'Free-range' parents are investigated after letting kids walk home alone from the park
The authorities claim to have children's best interests at heart, but they don't hold with any alternative parenting styles that challenge the textbook definition. It leads to the disturbing question of "Who owns the children?"
On December 20, two kids were picked up by police while walking home from the park. They were halfway into their one-mile walk through Silver Spring, Maryland, in front of the Discovery building, when they caught the police’s attention because they were young – a 10-year-old boy and his 6-year-old sister, with no accompanying adult in sight.
The kids were not lost; they had their parents’ permission to walk home alone, and had done similar unsupervised walks in the past. The police, however, escorted the kids home, gave the waiting father a lecture on the dangers of the world, and pressured him into signing a safety plan pledging he wouldn’t leave his kids unattended until Montgomery County Child Protective Services followed up. Refusal to comply, he was told, would result in the removal of his children.
Danielle and Alexander Meitiv are not irresponsible parents; rather, they support a model called “free range” parenting, which allows children to explore the world with freedom and without fear. It’s a parenting style that could also be called old fashioned, as it’s the way countless children have been raised for thousands of years, up until the last half-decade.
In Europe, the free-range approach is more common than in North America. Mikael of Copenhagenize tweets about his son's first unaccompanied walk to school:
I remember the first day Felix walked to school alone at 7. That's him in the middle of the shot. He was so proud. pic.twitter.com/dT63TeAHiq— Copenhagenize/Mikael (@copenhagenize) January 17, 2015
“The Meitivs believe in ‘free range’ parenting, a movement that has been a counterpoint to the hypervigilance of ‘helicopter’ parenting, with the idea that children learn self-reliance by being allowed to progressively test limits, make choices and venture out into the world.”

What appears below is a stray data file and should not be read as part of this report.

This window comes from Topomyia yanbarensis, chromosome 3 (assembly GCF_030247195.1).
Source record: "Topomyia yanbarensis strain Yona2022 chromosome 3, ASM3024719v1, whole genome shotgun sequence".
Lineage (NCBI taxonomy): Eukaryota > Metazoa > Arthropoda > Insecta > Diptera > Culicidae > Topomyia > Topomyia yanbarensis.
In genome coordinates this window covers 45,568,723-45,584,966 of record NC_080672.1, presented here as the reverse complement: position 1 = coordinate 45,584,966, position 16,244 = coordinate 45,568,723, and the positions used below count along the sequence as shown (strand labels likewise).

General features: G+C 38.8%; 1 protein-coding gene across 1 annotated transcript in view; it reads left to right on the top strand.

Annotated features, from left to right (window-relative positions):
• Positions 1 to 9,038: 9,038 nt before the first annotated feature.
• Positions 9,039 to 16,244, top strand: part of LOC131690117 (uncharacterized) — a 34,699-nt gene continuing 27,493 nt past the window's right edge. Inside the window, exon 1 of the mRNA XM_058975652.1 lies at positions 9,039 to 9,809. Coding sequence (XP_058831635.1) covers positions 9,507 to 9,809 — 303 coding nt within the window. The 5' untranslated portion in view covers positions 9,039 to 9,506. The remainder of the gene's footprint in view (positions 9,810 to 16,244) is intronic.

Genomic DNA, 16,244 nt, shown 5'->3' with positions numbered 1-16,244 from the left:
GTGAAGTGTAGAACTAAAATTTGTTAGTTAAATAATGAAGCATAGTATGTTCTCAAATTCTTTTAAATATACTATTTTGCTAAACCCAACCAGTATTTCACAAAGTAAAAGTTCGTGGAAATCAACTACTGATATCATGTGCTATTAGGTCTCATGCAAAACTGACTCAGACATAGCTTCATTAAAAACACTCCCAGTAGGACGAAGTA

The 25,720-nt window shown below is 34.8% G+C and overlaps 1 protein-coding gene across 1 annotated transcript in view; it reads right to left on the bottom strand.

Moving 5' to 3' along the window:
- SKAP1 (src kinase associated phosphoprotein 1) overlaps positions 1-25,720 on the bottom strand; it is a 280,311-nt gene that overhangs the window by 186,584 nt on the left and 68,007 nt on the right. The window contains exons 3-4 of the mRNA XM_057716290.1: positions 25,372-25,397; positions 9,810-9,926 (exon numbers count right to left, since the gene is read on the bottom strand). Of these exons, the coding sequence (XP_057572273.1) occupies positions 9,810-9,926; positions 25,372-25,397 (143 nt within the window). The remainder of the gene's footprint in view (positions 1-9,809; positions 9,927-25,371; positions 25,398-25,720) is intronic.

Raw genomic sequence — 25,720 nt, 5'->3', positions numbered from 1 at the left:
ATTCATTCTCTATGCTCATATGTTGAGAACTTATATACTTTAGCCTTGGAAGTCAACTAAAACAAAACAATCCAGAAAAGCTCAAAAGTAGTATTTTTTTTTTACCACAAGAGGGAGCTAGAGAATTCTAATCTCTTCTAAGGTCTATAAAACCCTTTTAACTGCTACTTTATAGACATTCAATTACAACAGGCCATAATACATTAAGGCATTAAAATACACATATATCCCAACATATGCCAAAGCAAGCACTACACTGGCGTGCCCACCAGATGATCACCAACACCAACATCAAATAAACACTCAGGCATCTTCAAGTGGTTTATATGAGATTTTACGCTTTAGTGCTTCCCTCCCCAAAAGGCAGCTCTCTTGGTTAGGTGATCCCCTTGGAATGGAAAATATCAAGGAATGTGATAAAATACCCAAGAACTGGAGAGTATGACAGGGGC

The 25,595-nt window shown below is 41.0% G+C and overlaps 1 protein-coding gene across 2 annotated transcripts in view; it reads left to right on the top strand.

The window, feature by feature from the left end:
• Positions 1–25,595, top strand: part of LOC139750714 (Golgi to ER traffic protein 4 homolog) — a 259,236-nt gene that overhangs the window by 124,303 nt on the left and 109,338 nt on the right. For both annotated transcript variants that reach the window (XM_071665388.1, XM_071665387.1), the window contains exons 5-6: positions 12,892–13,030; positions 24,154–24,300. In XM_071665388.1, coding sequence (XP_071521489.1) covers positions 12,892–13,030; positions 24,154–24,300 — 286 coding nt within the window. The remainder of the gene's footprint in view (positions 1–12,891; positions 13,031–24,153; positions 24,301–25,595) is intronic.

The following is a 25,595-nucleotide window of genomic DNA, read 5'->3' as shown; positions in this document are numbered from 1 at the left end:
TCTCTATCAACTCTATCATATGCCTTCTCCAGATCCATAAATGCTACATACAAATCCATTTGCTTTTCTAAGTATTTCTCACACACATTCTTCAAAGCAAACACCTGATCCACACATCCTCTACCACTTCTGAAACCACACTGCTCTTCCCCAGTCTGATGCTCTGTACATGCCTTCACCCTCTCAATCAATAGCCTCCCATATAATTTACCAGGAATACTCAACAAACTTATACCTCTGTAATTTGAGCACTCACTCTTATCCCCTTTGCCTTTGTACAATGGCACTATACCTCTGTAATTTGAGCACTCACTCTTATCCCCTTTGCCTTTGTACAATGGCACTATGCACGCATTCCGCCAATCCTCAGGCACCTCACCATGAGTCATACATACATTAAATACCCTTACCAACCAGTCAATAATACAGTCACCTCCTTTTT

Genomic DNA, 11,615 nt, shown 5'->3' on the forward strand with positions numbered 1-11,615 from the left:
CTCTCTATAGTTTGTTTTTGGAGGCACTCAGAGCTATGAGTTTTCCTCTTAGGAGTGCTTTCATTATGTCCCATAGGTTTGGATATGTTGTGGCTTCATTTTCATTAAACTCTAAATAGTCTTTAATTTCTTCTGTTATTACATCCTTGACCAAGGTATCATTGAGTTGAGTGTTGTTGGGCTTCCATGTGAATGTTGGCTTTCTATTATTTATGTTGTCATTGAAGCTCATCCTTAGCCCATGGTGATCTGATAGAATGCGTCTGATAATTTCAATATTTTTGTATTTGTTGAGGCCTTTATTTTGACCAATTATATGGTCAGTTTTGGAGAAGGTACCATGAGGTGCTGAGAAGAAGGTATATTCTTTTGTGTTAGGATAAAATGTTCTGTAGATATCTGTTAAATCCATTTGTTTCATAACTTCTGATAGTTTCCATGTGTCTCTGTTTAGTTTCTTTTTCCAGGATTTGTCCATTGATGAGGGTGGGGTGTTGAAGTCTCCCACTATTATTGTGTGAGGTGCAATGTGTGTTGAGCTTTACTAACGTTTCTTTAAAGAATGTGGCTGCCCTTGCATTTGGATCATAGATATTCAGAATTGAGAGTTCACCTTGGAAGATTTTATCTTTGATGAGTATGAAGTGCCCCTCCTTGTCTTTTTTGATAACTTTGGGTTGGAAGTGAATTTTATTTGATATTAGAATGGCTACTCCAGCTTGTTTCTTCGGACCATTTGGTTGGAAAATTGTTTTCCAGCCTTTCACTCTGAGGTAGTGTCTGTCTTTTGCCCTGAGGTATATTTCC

The Meitiv children usually carry a card that says, “I am not lost; I am a free-range child,” but they did not have it on the day the police stopped, and who knows if it would have been effective. In the days since the event, the family has been under investigation for neglect by CPS.
While CPS does fulfill an important role in society, this incident reveals the disturbing insistence of the state to push its child-rearing view on perfectly capable, loving, and conscientious parents who simply have a different philosophy.
The majority of children nowadays are over-protected to the point of absurdity. They are taught to fear the world and everyone in it; have a stunted sense of orientation because of the lack of time spent exploring outside; and fail abysmally to handle themselves with confidence as soon as they’re thrust out into the big scary world. Ironically, at the same time, they are over-exposed to violence in video games and the media they consume with such voracity, and sicker than ever from lack of physical activity.
The authorities should take a different approach. If they are truly so fearful about the dangers of the world – which are usually overblown in the minds of paranoid parents – and if Silver Spring is such a terribly dangerous neighbourhood in broad daylight, then they should stop wasting time and resources chasing down individual families and penalizing children, and start investing in making neighbourhoods safer.